What is it about?

Streams in urbanizing watersheds are threatened by economic development that can lead to excessive sediment erosion and surface runoff. These anthropogenic stressors diminish valuable ecosystem services and result in pervasive degradation commonly referred to as “urban stream syndrome.” Understanding how the public perceives and values improvements in stream conditions is necessary to support efforts to quantify the economic benefits of water quality improvements. We develop an ecological-production framework that translates measurable indicators of stream water quality into ecological endpoints. Our interdisciplinary approach integrates a predictive hierarchical water quality model that is well suited for sparse data environments, an expert elicitation that translates measurable water quality indicators into ecological endpoints that focus group participants identified as most relevant, and a stated preference survey that elicits the public’s total willingness-to-pay for changes in these endpoints. To illustrate our methods, we develop an application to the Upper Neuse River watershed located in the rapidly developing Triangle region of North Carolina (USA). Our results suggest, for example, that residents are willing to pay roughly $127 per household and $54 million in aggregate (2021 US$) for water quality improvements resulting from a stylized intervention that increases stream bank canopy cover by 25% and decreases runoff from impervious surfaces, leading to improvements in water quality and ecological endpoints for local streams. Although the three components of our analysis are conducted with data from North Carolina, we discuss how our findings are generalizable to urban and urbanizing areas across the larger Piedmont ecoregion of the eastern US.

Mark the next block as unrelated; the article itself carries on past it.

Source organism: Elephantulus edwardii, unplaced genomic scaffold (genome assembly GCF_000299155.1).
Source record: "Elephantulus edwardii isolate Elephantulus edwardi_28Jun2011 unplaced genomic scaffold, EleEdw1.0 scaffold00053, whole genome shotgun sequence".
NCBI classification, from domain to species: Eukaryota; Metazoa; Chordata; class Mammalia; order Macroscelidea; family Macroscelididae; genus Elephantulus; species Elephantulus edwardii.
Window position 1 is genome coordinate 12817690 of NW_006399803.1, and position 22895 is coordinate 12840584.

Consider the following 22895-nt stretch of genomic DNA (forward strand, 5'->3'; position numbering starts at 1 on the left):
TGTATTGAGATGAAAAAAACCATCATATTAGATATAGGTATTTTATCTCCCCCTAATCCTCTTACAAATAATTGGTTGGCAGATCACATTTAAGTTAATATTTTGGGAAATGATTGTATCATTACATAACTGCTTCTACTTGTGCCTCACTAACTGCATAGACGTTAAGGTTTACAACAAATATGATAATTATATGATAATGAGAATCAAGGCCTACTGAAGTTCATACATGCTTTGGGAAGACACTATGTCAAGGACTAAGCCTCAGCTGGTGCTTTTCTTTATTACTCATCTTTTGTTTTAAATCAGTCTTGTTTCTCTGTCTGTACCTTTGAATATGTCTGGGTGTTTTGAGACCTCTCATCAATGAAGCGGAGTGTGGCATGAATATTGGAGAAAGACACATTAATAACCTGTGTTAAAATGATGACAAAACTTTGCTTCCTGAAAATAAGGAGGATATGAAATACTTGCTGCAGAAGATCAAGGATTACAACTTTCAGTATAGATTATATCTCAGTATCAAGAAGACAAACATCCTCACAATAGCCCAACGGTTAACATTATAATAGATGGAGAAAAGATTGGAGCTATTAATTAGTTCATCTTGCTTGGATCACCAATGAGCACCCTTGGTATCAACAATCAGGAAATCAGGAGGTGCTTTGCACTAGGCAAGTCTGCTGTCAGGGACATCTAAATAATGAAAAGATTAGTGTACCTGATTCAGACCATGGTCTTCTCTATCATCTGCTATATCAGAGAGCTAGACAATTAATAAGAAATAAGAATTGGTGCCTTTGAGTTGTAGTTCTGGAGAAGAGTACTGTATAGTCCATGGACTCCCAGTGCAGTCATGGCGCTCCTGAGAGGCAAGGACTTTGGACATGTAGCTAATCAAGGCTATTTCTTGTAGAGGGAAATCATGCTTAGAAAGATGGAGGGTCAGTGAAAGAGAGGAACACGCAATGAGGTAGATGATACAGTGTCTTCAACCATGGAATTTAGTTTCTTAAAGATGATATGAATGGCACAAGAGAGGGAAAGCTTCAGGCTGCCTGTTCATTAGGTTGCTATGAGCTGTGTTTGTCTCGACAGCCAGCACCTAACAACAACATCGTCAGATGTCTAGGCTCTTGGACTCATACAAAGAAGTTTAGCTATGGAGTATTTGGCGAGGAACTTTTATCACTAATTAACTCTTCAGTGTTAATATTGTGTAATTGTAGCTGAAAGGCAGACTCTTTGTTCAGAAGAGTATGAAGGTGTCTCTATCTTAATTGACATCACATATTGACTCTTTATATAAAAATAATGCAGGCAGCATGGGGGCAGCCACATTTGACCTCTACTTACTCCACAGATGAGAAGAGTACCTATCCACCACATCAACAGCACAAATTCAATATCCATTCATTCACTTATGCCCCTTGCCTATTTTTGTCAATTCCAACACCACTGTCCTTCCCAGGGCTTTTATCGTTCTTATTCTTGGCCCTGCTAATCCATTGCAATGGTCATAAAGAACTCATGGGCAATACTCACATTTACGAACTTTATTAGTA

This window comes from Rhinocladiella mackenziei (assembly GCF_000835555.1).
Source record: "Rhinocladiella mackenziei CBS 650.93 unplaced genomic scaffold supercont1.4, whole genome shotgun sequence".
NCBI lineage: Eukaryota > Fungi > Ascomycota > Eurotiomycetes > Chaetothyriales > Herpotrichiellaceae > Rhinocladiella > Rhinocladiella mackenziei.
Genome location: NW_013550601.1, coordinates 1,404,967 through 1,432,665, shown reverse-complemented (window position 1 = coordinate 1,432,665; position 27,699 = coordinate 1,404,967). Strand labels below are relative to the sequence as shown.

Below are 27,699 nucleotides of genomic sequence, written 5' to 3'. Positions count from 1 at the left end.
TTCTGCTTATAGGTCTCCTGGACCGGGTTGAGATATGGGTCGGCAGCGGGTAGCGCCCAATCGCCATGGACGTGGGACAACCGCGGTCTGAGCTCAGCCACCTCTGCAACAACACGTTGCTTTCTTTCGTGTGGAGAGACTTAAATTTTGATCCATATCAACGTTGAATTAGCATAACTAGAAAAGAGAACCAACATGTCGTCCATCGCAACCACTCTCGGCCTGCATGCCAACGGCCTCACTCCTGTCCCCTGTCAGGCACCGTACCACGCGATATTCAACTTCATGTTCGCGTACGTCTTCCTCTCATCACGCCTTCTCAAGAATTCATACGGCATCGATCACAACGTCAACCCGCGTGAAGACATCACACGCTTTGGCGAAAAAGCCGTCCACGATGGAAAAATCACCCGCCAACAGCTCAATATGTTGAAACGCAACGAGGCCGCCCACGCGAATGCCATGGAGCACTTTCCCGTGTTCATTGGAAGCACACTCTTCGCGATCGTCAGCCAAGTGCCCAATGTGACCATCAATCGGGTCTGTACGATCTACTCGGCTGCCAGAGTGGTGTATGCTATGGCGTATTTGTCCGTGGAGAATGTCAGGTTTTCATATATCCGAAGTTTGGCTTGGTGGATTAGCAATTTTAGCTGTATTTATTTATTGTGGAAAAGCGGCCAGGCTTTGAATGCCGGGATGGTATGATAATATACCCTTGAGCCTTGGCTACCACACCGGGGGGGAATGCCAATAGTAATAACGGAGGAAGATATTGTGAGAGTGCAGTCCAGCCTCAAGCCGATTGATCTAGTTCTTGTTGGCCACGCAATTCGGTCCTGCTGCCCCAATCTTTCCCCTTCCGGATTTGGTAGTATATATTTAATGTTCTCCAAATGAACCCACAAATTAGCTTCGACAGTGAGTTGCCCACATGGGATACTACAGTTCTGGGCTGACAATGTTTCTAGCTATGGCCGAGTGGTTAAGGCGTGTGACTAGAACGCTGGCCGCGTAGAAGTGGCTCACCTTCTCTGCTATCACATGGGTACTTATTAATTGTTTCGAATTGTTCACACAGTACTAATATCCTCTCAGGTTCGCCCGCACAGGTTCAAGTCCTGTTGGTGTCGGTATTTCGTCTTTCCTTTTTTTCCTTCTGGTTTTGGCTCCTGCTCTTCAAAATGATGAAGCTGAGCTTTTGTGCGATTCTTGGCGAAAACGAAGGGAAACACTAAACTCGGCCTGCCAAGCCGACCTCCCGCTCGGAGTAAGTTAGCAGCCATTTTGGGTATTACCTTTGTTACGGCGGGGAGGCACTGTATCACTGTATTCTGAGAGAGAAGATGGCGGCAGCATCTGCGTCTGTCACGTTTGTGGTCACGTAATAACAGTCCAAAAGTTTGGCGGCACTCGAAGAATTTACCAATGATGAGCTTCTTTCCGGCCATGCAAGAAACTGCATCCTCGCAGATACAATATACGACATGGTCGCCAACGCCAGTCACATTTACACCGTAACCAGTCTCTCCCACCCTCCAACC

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Why is it important?

Federal, state, and local environmental agencies are often required by law and executive order to monetize to the maximum extent possible the benefits of new environmental regulations. Our interdisciplinary research fills a gap in the literature by quantifying the economic benefits of urban stream water quality improvements in the Southeastern Piedmont region of the United States.


I hope this article helps agencies throughout the region to demonstrate that although environmental regulations are costly to firms and landowners, they create substantial economic benefits for the general public. It is critical for sound policy for both benefits and costs to enter into policy discussions about new policies under consideration.

Roger von Haefen
North Carolina State University

Read the Original

This page is a summary of: Estimating the benefits of stream water quality improvements in urbanizing watersheds: An ecological production function approach, Proceedings of the National Academy of Sciences, April 2023, Proceedings of the National Academy of Sciences, DOI: 10.1073/pnas.2120252120.
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